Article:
There were a lot of memories on this beach, from childhood—when his grandparents owned a cottage down here—on.  And so many with Clarissa.  She and Jack would take the twins and their older sisters, now twelve and fourteen, down here each year a day in late April when they all were small, before the warmth and before the crowds, and let them run about the beach at low tide, squealing and laughing, in the cold sand and receding tide, and then take them for a lunch of chicken tenders and fried clams and scallops, and then every summer following they would be back and forth from here to home.   Clarissa was type A and high strung and always a visionary, organized and top of everything, and now she slept in the back bedroom downstairs where she lay in the dark and texted and face timed her boyfriend.  Her hair pulled up in a palm tree ponytail, and the blue light of the television flickering in the space between the door and the floor.  Prior to this she had little to no time for Facebook, but now she was on it non-stop, messaging.  She kept the man’s high school hockey puck beneath her pillow—as if she had slipped back into high school herself--and beside it a print out of local available apartments.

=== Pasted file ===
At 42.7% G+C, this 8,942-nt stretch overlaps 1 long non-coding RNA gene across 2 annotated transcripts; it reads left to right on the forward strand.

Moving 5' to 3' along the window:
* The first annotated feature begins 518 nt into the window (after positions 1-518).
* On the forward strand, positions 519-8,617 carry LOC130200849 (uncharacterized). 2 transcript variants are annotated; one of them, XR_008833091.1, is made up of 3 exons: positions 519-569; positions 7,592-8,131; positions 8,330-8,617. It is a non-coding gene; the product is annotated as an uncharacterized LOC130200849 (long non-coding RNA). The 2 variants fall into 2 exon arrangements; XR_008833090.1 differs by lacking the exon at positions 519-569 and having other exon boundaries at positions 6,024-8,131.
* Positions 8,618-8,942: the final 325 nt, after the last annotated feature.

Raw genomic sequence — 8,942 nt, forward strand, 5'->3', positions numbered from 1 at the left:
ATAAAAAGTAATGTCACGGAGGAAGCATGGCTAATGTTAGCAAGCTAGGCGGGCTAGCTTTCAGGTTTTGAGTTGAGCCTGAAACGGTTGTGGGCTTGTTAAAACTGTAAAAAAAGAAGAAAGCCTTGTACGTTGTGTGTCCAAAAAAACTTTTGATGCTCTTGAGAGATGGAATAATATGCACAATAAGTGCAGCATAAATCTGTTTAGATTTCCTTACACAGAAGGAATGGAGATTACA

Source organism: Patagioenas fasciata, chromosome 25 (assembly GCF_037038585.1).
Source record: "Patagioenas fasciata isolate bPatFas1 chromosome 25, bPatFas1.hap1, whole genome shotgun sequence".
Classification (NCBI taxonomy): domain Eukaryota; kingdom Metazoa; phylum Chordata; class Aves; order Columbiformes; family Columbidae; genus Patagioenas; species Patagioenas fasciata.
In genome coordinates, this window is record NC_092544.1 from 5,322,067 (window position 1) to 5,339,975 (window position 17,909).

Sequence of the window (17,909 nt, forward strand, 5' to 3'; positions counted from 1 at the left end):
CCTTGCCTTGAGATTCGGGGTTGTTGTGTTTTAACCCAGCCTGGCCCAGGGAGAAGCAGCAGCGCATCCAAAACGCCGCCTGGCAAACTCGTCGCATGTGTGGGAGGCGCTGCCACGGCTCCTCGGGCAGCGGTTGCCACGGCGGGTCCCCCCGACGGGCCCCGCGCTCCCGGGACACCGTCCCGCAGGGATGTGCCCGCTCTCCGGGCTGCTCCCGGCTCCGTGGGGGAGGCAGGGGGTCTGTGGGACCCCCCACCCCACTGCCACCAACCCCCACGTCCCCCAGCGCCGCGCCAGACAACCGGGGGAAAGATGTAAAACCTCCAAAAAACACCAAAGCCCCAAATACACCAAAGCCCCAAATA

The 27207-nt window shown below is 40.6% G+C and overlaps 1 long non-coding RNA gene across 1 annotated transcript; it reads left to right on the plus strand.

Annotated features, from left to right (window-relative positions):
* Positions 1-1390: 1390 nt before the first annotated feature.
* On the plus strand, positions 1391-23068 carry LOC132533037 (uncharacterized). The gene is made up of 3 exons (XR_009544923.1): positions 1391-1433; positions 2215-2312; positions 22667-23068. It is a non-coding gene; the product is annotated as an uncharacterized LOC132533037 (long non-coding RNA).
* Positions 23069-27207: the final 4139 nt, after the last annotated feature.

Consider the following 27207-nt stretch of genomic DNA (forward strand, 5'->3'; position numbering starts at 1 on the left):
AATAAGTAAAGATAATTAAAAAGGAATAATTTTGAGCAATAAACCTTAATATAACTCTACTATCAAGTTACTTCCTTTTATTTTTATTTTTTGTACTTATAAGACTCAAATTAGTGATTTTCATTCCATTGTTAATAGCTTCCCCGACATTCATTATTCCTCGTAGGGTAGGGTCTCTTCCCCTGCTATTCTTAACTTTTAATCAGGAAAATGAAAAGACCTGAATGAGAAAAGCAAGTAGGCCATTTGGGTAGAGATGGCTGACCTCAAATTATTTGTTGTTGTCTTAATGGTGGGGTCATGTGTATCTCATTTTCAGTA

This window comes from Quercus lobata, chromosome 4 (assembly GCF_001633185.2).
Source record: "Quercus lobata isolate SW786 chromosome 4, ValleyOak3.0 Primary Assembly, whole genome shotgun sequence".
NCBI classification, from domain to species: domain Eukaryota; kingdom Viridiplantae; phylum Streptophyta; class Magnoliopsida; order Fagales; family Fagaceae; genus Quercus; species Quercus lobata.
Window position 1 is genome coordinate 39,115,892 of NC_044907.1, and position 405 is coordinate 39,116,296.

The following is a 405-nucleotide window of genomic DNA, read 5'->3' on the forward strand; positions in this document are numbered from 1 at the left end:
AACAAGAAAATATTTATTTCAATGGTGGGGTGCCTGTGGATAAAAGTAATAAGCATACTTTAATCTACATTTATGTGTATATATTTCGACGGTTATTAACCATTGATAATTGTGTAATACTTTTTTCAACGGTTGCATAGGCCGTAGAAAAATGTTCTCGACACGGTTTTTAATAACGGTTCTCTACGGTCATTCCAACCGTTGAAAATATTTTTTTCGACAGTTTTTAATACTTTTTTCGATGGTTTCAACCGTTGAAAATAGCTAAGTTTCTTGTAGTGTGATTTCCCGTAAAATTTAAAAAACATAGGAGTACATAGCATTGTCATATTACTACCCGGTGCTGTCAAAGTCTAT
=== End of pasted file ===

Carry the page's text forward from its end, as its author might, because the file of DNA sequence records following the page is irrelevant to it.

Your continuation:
Now Sally called out again, and Jack stood back up, and reached for a ledge projecting out of the rock to pull himself up.  A spray of light broke open the sky far above his head, and a wave lapped the side of the big rock, salt water splashing up and wetting his face. 

Jack slipped back on his flip flops and continued to climb.   Seaweed clung to the peaks of the rock, and he knew if the light were better he would see it streaming inside the pools and gullies in the low areas of the boulders.  Along with barnacles, snails, and purple shelled mussels.   The sky was even more magnificent as he reached the top of the precipice. Layered.  Streaks of red and orange topped by the grays of the descending dusk, and then the awakening star lit blues of the heavens above them.  Everything soon to fade to black.

The girls had their own phones own phones out, and were taking their own pictures with the sea, the waves rising and breaking, the fireworks, and sunset in the background.  They ran about the rock, jumping point to point, ledge to ledge.  A few years earlier, watching them, he may have had a heart attack, fearing they would fall, but now they were agile and nimble, and if anyone were going to fall, he imagined it would be him; his head was still foggy from the night before.  Two whiskey sours and a six pack of beer.